With the highly publicized death of Brittany Maynard, a 29-year old terminally ill California woman who moved to Oregon to end her life, the debate over physician-assisted death has once again become a controversial topic across the country.
Maynard reignited a national debate on right-to-die laws and physician-assisted death when she made public her intention to end her own life on Nov. 1. Since Maynard’s death, many supporters of physician-assisted death have taken to social media and various outlets to help those suffering from terminal illness.
Non-profit organization Compassion & Choices is one of the only end-of-life organizations that assists terminally-ill adults who are considering aid in dying. According to their website, Compassion and Choices plans to make aid in dying an open, accessible and legitimate medical practice in California within five years. Currently only four states, Oregon, Washington, Montana and Vermont, have legalized physician-assisted deaths, with Vermont being the latest state to sign physician-assisted deaths into law after passing Act 39 in May of 2013.
Despite the recent increase in public support of physician-assisted deaths, past attempts have failed here in California. Many people who are opposed of the idea are backed by their religious views that strongly oppose suicide. However, in the Bible, Proverbs 3:27 states: “Do not withhold good from those to whom it is due, when it is in your power to do it.” Why does the physician get the last say in how a terminally ill person gets to spend the last days of his or her life? Most importantly, why must one suffer in pain?
On Thursday, New Jersey is scheduled to vote on a bill that would allow doctors to prescribe life-ending drugs to terminally ill patients, moving the state one step closer to allowing physician-assisted dying for terminally ill patients.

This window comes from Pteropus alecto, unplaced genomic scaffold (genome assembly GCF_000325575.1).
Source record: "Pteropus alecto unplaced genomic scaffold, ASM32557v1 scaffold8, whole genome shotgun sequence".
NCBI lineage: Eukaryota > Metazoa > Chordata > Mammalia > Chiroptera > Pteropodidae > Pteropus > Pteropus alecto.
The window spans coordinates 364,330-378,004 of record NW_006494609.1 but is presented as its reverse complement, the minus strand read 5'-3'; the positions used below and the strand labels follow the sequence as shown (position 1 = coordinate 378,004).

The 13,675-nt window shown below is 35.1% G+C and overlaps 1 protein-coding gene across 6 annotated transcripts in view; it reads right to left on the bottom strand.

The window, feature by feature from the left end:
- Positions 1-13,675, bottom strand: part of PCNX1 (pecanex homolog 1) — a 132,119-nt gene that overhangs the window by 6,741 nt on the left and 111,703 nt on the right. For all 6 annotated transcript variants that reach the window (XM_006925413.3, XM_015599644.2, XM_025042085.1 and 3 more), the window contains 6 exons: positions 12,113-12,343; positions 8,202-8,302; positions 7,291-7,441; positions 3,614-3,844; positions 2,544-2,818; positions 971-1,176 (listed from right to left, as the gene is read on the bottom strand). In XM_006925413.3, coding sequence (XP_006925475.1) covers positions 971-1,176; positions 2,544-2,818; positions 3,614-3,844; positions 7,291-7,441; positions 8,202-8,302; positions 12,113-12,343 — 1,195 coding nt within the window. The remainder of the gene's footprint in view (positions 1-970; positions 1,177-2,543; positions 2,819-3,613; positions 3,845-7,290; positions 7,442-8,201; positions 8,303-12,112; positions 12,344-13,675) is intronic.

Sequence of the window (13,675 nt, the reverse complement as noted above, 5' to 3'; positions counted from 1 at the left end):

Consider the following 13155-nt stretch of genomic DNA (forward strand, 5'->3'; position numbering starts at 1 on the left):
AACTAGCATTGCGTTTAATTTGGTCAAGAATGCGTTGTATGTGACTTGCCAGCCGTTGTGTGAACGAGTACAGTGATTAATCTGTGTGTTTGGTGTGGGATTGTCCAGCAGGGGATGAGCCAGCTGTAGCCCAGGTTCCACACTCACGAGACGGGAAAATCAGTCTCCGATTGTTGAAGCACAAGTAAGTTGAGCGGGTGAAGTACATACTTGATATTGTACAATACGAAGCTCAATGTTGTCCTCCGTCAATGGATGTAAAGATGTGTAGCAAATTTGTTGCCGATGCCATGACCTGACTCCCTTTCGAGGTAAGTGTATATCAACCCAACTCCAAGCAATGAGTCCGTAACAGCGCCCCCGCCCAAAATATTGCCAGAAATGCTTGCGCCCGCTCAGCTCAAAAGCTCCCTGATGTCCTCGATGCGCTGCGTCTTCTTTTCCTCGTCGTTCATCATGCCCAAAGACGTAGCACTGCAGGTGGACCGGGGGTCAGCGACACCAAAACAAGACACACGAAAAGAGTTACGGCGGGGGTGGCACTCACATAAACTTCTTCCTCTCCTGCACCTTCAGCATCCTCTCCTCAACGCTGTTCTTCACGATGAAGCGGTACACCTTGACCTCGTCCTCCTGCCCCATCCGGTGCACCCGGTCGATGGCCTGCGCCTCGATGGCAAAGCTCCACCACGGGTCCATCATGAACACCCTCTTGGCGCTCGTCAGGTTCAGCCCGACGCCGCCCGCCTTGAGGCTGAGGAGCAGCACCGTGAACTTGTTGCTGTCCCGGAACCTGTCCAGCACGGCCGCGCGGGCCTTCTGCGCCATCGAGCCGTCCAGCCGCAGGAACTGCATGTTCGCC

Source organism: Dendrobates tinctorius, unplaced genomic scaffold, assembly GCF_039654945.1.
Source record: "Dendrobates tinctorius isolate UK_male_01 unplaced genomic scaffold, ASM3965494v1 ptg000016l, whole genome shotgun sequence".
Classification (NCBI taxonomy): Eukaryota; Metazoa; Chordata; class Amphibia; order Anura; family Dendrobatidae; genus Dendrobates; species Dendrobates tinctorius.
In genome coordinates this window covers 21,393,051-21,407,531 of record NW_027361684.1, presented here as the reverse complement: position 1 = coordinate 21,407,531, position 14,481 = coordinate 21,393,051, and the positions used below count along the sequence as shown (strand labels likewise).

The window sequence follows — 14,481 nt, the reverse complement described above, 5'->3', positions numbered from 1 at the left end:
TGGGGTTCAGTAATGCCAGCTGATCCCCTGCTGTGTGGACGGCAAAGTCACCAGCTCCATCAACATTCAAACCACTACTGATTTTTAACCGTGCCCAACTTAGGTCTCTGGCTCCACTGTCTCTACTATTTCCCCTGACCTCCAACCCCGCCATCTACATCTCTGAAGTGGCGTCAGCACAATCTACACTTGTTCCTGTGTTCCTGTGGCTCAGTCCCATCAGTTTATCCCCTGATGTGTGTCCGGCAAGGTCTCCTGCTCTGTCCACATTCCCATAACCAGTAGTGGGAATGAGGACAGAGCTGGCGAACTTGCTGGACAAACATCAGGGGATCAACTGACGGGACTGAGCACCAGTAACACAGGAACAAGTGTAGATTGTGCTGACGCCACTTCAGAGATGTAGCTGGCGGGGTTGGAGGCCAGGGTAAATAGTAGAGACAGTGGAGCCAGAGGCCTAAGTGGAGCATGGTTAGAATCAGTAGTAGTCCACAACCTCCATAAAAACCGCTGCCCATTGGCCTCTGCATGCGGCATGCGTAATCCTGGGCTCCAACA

New Jersey Assembly Democratic majority spokesman Tom Hester Jr. confirmed that the bill —known as the “Aid in Dying for the Terminally Ill Act” — would go up on Thursday, making it the second time this year that Democrats will attempt to pass the bill. In June, the bill was scheduled to be voted upon but was pulled from consideration at the last minute because of a lack of support.
Nevertheless, support has actually risen depending on how the question is presented. A May 2014 Gallup survey found that 70 percent of Americans are in favor of allowing doctors to speed up a terminally ill patient’s death when the matter is described as allowing doctors to “end the patient’s life by some painless means.” At the same time, only 51 percent of people support physician-assisted dying when the process is described as doctors helping a patient “commit suicide.”
Before rushing to judge those who are battling terminal illnesses, we should all put ourselves in their shoes. Don’t all people have a moral right to choose freely what they will do with their lives as long as they inflict no harm on others? Aren’t we all entitled the right of free choice?